U.S. Fed Cuts Discount Rate, Says Dealers May Borrow
by Scott Lanman, Bloomberg
March 16 (Bloomberg) -- The Federal Reserve, in an emergency weekend decision, cut the rate on direct loans to commercial banks and opened up borrowing at the rate to primary dealers in government securities.
In an announcement before the start of trading on the Tokyo Stock Exchange, the Fed lowered its so-called discount rate by a quarter of a percentage point to 3.25 percent. The central bank also approved the financing of JPMorgan Chase & Co.'s purchase of Bear Stearns Cos., including support for as much as $30 billion of Bear's assets.
Fed Chairman Ben S. Bernanke is stepping up efforts to keep strains in financial markets from spiraling into a full-blown meltdown. Last week the central bank agreed to emergency loans to a non-bank, Bear Stearns, for the first time since the 1960s. Fed officials also announced a program to swap $200 billion in Treasuries for debt including mortgage-backed securities...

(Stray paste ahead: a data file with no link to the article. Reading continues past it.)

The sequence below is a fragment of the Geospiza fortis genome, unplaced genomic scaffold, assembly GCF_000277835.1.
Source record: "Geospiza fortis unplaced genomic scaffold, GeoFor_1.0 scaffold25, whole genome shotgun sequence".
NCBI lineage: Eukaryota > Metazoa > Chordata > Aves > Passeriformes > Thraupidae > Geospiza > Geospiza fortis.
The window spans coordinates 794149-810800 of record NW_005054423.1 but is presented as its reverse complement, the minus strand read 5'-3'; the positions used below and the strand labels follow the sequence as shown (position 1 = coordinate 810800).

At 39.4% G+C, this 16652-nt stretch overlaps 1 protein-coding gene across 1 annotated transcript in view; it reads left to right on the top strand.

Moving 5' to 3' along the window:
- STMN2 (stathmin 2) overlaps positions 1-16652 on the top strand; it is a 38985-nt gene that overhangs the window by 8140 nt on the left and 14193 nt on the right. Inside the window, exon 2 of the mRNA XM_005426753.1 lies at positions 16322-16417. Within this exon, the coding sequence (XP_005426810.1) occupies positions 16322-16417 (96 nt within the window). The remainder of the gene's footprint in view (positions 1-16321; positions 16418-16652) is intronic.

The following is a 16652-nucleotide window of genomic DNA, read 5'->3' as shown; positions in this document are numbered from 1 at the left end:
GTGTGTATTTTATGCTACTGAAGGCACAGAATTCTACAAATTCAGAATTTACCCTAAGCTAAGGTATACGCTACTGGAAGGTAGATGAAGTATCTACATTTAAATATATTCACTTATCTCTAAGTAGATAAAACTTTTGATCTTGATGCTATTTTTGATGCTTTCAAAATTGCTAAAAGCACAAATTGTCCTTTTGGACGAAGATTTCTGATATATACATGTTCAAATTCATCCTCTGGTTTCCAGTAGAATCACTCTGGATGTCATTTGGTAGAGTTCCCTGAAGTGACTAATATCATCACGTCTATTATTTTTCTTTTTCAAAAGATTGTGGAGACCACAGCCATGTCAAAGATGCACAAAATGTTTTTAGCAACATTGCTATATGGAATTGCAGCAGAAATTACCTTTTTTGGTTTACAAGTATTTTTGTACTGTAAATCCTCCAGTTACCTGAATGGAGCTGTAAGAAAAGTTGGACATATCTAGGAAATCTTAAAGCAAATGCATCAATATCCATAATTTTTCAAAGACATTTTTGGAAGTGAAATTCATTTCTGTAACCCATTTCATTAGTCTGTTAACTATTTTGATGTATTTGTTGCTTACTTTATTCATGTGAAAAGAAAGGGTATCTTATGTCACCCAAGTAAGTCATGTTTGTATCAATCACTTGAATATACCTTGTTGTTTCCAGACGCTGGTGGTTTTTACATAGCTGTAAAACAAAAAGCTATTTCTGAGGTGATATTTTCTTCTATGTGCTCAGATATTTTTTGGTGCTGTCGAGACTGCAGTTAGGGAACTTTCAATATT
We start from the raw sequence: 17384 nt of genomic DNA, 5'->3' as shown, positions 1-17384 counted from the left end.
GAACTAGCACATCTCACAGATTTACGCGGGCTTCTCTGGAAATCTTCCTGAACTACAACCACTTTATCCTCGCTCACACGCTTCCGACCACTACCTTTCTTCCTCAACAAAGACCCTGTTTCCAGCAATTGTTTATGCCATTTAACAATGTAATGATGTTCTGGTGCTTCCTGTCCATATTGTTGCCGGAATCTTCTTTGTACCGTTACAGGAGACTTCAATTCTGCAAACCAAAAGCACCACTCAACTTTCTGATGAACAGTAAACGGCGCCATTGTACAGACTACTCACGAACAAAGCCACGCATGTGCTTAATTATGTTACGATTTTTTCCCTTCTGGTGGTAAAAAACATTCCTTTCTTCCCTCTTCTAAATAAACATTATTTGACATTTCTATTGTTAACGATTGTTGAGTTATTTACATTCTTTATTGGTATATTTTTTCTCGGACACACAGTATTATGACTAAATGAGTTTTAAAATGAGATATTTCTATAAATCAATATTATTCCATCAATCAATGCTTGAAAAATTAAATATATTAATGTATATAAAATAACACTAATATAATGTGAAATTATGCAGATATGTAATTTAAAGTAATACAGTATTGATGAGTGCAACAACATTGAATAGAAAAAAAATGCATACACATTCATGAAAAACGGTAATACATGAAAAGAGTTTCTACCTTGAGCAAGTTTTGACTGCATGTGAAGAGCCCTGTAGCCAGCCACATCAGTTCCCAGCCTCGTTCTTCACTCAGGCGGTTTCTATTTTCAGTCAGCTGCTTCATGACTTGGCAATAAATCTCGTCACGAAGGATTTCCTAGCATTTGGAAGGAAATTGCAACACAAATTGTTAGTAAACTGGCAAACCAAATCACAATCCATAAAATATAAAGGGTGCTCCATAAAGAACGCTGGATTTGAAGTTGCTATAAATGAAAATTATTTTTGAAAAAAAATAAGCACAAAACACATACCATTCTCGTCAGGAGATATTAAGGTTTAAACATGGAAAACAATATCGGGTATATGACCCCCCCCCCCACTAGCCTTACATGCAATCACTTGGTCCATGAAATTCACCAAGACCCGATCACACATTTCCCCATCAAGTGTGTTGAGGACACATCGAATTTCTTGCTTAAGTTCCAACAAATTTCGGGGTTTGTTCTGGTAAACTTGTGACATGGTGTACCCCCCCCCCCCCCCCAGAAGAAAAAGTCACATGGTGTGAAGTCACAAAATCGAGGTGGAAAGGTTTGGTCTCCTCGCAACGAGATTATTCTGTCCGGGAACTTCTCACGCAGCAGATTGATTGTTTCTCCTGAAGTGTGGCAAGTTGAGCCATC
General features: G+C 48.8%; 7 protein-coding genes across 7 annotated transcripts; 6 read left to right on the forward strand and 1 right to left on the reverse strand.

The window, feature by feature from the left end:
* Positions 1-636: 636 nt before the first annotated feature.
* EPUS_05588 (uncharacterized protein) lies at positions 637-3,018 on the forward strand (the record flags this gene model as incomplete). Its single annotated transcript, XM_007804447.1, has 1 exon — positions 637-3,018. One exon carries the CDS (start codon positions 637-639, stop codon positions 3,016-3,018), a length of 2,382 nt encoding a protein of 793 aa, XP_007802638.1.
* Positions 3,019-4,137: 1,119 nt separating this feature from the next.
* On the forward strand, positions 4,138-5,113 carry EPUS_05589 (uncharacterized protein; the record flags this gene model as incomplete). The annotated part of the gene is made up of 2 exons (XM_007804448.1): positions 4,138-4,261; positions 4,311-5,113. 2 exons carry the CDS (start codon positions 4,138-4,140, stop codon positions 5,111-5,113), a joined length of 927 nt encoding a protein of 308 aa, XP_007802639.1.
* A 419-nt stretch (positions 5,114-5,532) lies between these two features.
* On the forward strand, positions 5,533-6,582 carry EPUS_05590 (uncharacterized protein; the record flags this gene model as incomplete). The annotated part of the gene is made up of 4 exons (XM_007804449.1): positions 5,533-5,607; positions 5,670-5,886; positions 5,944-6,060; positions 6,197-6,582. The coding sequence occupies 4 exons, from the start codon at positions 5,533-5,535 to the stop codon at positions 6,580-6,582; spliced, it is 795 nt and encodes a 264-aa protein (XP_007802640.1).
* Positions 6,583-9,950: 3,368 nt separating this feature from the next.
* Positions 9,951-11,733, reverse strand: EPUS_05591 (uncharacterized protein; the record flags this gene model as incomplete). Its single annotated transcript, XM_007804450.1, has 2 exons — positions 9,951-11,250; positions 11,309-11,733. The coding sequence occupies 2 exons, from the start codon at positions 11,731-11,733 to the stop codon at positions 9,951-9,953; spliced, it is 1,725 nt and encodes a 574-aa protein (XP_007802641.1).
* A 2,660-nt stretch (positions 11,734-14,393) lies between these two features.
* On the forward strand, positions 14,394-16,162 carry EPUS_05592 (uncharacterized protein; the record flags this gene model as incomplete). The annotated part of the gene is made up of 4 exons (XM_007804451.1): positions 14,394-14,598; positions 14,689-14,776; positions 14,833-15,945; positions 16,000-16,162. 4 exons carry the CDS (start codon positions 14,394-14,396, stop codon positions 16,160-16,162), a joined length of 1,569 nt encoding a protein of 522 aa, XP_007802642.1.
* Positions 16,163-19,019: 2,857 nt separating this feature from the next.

Oh yeah, and then there is Tibet burning, bombings of non-state targets in Pakistan, oil over $100 per barrel, gold over $1000 per ounce and a United States that has not used the lull in Iraqi violence to forge a final deal with Iran or to "declare victory and go home". In short, things are fine.
Go out and buy an SUV. Above all - remain calm, all is well, the elites tell us so...
UPDATE: Bear Stearns is going to be sold off to JP Morgan for $2 per share. Two freaking dollars per share - for one of the great old names of Wall Street. The brain death that occurred on Wall Street over the last 15 years or so is finally catching up to the firms themselves. When finance went from being a mechanism to fund productive behavior to an end in itself, we get what we have today. Does the Fed have one last rabbit to pull from their collective hat? We'll see - but just know, whatever "they" do to shore this situation up, it will be only temporary.
Your house best be in order by now. The hour is late. We are about to enter into the long, painful transition period before we finally arrive at "What Comes Next" for our society.